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Miriam's Legacy

In Deuteronomy 24:8-9 we read this verse, reminding all generations to remember the legacy of Miriam:

In cases of defiling skin diseases, be very careful to do exactly as the Levitical priests instruct you. You must follow carefully what I have commanded them. Remember what the LORD your God did to Miriam along the way after you came out of Egypt.

Miriam is remembered as one of the first female leaders of the Jewish people, the one who led the women in song after they crossed the Red Sea into freedom. Years later, there is an incident of quarreling, and she is temporarily afflicted with a leprous condition. It is this incident that is highlighted in the command to remember her. What is her legacy and why are generations commanded to remember her? We get some ideas from the rest of the chapter [Read Deuteronomy 24:10-22], which gives commandments about fairness and justice, with a reminder to treat immigrants, widows and orphans, and those who are poor or oppressed fairly, concluding with a reminder to "remember that you too were once a slave in Egypt." With inspiration from these verses, here is one way to read Miriam's story, as a five-part journey.

[1.] Bitterness

Read Exodus 1:14-22.

Her name - Miriam - means bitter. When she was born, her family was facing the worst period in the slavery in Egypt. The Pharaoh had commanded that newborn sons of the Hebrew slaves be killed. Brave women - including the midwives Shiprah and Puah - defied the order, with mothers giving birth in hidden caves, living in secret, hiding boys from the authorities. But imagine how many male children were lost during that time!

[2.] Openness.

Read Exodus 2:4-10; Exodus 3:1-5.

Miriam was a young girl when she and her mother put the 3-month-old Moses into a basket in the river, open to the hope that he could be somehow saved. Miriam was watching nearby when the best thing they could have hoped for happened. The Pharaoh's daughter discovered the boy and loved him and decided to adopt him. Miriam came out of the reeds and offered to find a Hebrew woman to nurse him -- their own mother. Moses grows up, with a heart for people who are oppressed and an openness to see and listen to God.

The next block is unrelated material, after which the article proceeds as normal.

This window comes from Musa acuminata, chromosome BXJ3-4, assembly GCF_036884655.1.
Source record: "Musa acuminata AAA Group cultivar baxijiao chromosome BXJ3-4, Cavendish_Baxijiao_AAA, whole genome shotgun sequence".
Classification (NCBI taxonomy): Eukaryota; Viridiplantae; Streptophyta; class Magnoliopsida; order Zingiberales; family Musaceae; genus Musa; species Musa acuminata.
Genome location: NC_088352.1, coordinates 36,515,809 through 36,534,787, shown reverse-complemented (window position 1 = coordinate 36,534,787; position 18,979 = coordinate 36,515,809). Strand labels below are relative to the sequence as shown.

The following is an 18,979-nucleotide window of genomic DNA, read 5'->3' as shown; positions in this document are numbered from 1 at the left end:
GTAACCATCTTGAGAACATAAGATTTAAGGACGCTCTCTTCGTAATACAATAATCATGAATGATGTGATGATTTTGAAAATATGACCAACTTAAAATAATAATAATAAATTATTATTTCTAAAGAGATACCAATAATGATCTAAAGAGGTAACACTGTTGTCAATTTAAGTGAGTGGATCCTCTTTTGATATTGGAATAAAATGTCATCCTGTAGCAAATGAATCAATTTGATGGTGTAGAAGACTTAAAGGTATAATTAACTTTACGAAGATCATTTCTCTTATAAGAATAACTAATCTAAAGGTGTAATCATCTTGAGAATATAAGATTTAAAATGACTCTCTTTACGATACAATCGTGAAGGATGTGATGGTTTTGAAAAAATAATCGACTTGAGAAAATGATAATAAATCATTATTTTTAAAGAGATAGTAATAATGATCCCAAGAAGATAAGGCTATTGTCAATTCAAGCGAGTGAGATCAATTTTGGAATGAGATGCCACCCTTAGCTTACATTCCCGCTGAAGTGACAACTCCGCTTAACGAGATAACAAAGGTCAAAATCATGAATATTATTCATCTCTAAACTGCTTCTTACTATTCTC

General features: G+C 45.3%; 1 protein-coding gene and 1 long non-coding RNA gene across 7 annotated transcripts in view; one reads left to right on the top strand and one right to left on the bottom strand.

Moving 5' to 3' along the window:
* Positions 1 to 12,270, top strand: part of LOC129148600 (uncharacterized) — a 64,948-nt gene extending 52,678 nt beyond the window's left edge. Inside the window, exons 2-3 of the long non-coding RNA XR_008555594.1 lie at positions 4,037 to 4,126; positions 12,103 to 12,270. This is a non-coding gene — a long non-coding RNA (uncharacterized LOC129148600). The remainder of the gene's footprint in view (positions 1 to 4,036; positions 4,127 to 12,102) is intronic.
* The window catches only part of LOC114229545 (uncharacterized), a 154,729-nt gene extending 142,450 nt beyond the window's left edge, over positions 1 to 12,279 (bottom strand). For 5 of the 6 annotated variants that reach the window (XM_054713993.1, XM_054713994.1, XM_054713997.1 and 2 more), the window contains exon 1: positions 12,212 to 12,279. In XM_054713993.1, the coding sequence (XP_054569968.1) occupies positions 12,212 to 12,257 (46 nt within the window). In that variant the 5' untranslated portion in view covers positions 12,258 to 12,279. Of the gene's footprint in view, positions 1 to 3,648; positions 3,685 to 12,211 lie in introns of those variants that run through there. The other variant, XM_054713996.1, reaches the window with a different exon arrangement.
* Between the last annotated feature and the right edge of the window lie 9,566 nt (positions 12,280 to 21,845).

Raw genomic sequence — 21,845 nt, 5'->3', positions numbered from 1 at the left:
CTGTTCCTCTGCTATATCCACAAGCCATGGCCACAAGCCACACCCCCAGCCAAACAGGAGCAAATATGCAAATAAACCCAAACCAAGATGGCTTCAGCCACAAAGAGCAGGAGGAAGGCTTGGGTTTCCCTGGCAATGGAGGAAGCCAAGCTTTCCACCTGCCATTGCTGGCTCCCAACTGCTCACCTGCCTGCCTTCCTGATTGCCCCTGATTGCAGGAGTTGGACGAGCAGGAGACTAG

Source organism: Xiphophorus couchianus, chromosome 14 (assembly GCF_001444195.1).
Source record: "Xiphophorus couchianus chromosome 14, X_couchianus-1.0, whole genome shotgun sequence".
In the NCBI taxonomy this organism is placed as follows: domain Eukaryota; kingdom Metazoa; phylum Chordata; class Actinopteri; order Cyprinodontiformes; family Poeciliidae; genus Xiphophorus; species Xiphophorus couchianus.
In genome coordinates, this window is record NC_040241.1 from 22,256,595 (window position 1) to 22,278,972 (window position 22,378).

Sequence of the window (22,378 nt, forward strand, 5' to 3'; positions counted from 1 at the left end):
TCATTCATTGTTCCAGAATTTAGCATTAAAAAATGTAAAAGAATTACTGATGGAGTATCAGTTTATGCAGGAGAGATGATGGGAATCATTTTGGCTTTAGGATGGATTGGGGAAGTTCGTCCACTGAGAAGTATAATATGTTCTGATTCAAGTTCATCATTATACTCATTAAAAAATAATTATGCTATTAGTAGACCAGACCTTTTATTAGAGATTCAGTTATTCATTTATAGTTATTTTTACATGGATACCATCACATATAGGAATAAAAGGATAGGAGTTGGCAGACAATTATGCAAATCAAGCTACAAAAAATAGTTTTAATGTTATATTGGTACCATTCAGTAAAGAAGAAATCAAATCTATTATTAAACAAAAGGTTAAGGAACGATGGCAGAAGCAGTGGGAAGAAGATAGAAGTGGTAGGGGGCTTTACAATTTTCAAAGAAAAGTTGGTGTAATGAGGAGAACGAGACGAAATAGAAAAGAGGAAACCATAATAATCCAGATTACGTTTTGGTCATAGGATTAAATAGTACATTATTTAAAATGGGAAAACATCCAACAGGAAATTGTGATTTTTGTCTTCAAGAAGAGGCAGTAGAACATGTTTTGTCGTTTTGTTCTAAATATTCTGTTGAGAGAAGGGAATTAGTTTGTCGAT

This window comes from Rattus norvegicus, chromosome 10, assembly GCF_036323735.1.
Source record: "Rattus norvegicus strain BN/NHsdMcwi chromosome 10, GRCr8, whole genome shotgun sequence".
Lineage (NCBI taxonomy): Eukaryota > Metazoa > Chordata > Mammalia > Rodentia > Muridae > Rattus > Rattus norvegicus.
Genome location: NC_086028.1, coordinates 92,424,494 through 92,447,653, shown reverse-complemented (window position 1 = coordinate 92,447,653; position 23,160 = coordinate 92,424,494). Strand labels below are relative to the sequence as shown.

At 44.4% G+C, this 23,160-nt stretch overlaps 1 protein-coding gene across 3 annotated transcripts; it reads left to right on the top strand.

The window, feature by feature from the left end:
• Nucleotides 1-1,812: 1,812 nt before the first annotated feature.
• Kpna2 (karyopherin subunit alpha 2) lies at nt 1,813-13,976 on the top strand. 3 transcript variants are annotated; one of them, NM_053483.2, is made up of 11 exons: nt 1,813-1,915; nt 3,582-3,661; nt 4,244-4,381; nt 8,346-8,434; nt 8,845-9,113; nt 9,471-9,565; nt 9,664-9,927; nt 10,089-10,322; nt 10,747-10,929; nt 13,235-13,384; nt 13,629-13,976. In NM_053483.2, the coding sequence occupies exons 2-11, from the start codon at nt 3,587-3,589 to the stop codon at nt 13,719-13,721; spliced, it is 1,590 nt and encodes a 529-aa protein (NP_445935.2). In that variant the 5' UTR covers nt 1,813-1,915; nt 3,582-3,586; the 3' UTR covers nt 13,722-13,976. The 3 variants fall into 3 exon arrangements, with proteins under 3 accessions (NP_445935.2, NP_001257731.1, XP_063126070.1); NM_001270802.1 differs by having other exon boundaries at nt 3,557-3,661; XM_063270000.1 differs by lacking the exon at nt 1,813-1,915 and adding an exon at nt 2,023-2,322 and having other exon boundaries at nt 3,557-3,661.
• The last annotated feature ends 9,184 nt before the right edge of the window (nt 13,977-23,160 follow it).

[3.] Freedom and Justice.

Read Exodus 15:19-21.

Years later freedom comes! After the Israelites cross the Red Sea, we see Miriam leading the women in song, dancing and playing tambourines. They glory in the goodness of God and in the justice done to the soldiers who had pursued them across the sea. Much later, we might struggle with issues of retributive justice, but here we are simply celebrating freedom from slavery and the justice on those who had forced the Hebrew people to lose so many sons and to labor in slavery for so many years of their lives.

[4.] Cleansing of bitterness.

Read Numbers 12:1-15.

Generations are commanded to remember Miriam and to remember an affliction that struck her for seven days. After some years in the desert, Miriam and Aaron began grumbling about Moses, about his marriage to an outsider, about whether Moses was the sole voice of God. God confers with all three - Moses, Miriam and Aaron - and Miriam is suddenly afflicted with a leprous condition. She follows instructions, stays outside the camp for seven days, and at the end of the seven days she is healed and restored to the camp. Readers can wonder why -- in the midst of such an amazing life -- we see and remember a story of Miriam afflicted with a leprous condition. Sometimes, especially for a faithful person like Miriam, a period of illness and recovery can be a period of meditation and spiritual healing and cleansing. Sometimes an affliction is just an affliction, sometimes a sign, and sometimes a time of cleansing and reflection, even for the most righteous person of faith. For Miriam, with a heart for justice and freedom, I think that the seven days outside the camp were a period of cleansing and reflection, a time to restore the spirit of openness that she carried throughout her life.

[5] Miriam's Legacy.

Read Numbers 20:1-15.

Many years later, Miriam died while the people were camped in the wilderness of Zin, at a place called Kadesh. After her death, while the people were in Kadesh, there was another story of grumbling and restoration. The people complained to Moses and Aaron that there was no water, complaining that they would have been better off staying in Egypt in slavery. God told Moses to gather the people near a rock, and God brought water from the rock, flowing plentifully. This story, and each of the stories of her life, have so many layers of meaning; so many potential connections from one story to the next; so many parallels between the life Miriam lived and the entire history of the Israelites in slavery and freedom.

July 2014 / Updated March 2018